The Chinese tortured Delek for 13 years, beating him, starving him, throwing boiling or freezing water over him, all the while sarcastically suggesting he use some of his magic lama powers. They hurriedly cremated him inside the prison without an autopsy after his death in jail, locked his grieving sister and her daughter up without charge for weeks and released them only after trying to have them promise they would not publicly suggest he was poisoned, and harassed or detained 60-80 supporters at around the same time 100 human rights lawyers and activists were thrown into jail. All of which prompted the super-cool looking niece Nyima Lhamo, pictured, to pay people smugglers $10,000 to trudge her across the Himalaya to Dharamsala, the Dalai Lama’s place of exile in the Indian Himalayas, to tell the story, leaving to the depravities of infuriated Chinese officials her ailing mother and 6 year old daughter.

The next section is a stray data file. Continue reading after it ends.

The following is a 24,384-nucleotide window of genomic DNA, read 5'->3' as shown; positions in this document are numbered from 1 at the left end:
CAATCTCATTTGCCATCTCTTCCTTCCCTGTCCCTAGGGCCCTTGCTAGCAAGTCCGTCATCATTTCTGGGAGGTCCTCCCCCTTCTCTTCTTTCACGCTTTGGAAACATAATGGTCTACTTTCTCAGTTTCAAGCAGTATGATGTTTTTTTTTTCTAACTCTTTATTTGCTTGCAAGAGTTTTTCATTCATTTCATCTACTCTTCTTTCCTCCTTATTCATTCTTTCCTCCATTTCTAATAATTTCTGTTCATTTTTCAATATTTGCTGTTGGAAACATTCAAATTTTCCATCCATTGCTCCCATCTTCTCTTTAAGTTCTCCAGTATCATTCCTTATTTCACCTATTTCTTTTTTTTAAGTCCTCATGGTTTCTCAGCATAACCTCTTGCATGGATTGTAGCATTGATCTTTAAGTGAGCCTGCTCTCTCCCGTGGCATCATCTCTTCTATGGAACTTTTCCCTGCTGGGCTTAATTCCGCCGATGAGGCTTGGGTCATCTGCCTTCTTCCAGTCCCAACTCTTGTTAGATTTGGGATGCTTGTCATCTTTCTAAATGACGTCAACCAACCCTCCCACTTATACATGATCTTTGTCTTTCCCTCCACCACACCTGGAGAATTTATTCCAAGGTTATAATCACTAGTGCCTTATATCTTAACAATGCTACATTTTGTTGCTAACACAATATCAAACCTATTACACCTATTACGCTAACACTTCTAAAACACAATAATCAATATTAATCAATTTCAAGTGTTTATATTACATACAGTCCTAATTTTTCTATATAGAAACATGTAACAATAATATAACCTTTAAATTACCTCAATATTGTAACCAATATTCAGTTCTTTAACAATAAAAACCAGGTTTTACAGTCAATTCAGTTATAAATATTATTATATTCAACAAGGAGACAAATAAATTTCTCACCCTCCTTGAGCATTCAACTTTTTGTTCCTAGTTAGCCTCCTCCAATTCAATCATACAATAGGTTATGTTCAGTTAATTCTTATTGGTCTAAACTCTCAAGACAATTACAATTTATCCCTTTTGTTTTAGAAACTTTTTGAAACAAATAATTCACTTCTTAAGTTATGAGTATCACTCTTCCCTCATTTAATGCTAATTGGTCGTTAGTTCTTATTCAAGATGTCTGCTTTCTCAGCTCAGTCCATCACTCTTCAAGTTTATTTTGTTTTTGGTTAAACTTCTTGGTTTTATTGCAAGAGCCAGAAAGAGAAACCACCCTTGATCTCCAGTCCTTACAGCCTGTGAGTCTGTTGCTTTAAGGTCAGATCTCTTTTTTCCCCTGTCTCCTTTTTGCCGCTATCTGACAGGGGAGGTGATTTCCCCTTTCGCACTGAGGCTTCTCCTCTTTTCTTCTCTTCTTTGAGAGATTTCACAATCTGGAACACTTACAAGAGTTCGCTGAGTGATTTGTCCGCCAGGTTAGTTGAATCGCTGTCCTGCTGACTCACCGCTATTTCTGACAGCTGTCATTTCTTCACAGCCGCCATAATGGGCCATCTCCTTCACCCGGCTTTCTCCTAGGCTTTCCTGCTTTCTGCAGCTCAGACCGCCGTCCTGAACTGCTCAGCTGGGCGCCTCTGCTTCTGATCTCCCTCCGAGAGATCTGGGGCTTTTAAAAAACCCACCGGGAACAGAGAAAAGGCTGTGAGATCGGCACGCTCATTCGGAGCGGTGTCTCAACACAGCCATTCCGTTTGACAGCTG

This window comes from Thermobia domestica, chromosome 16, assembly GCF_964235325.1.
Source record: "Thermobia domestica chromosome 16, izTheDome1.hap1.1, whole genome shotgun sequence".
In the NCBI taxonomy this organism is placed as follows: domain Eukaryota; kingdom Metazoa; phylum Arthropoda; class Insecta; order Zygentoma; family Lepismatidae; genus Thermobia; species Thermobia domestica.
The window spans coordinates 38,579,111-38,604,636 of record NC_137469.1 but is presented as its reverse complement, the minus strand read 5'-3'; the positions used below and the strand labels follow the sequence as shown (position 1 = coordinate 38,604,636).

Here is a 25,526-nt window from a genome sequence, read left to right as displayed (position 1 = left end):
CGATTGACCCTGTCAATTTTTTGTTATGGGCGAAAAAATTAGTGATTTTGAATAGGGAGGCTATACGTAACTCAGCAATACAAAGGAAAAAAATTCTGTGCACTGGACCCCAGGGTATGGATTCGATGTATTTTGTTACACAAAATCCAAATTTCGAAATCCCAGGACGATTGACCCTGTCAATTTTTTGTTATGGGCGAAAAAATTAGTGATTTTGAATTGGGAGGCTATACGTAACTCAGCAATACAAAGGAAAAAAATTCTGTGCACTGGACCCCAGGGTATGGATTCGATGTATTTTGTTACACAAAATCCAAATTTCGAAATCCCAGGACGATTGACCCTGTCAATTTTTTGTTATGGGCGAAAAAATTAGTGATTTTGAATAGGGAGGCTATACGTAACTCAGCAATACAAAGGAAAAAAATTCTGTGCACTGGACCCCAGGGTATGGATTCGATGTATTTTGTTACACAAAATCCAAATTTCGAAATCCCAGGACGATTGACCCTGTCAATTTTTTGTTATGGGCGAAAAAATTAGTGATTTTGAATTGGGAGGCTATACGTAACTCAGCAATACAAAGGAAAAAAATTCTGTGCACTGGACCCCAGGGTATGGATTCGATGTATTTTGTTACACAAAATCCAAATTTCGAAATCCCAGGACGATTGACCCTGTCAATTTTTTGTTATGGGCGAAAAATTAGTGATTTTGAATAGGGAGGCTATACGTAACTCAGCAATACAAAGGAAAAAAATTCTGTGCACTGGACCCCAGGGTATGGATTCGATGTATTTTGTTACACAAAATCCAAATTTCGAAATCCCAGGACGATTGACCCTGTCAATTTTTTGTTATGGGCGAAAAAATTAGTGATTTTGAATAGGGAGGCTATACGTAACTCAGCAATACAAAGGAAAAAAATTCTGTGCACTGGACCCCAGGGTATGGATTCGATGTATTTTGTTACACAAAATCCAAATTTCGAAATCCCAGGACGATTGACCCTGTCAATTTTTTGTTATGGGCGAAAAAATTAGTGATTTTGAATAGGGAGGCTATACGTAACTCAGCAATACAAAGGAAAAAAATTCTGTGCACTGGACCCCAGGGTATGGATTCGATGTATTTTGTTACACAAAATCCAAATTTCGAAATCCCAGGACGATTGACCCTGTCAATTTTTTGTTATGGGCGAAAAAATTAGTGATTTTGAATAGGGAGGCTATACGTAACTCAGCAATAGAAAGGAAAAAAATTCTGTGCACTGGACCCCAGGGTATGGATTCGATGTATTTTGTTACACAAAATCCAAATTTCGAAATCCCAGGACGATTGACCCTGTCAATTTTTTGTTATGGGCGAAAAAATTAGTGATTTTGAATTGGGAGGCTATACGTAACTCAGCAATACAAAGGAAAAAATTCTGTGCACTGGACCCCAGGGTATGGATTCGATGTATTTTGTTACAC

And guess what? Since I started this post, news has reached me that the mother and daughter have gone missing after being detained by Chinese police. And news has also come to my attention of the propaganda video with a purported confession of a prominent lawyer arrested in the 2015 arrests. As the Washington Post put it, ‘Wang rips apart her entire career of human rights law. Speaking in mellifluous tones while sitting underneath a tree, she denounces her former colleagues and refuses to accept a prestigious human rights prize awarded to her by the American Bar Association.’ The op ed explains how this is achieved: ‘… the authorities might move to physical torture, including chaining detainees to a “tiger bench” in excruciating positions for days and sometimes weeks, applying electric shocks to their genitals, jolting and beating them with electric police batons, or placing them in long solitary confinement, to name a few. Some activists have been so traumatized as to be unable to speak after being released from detention …’.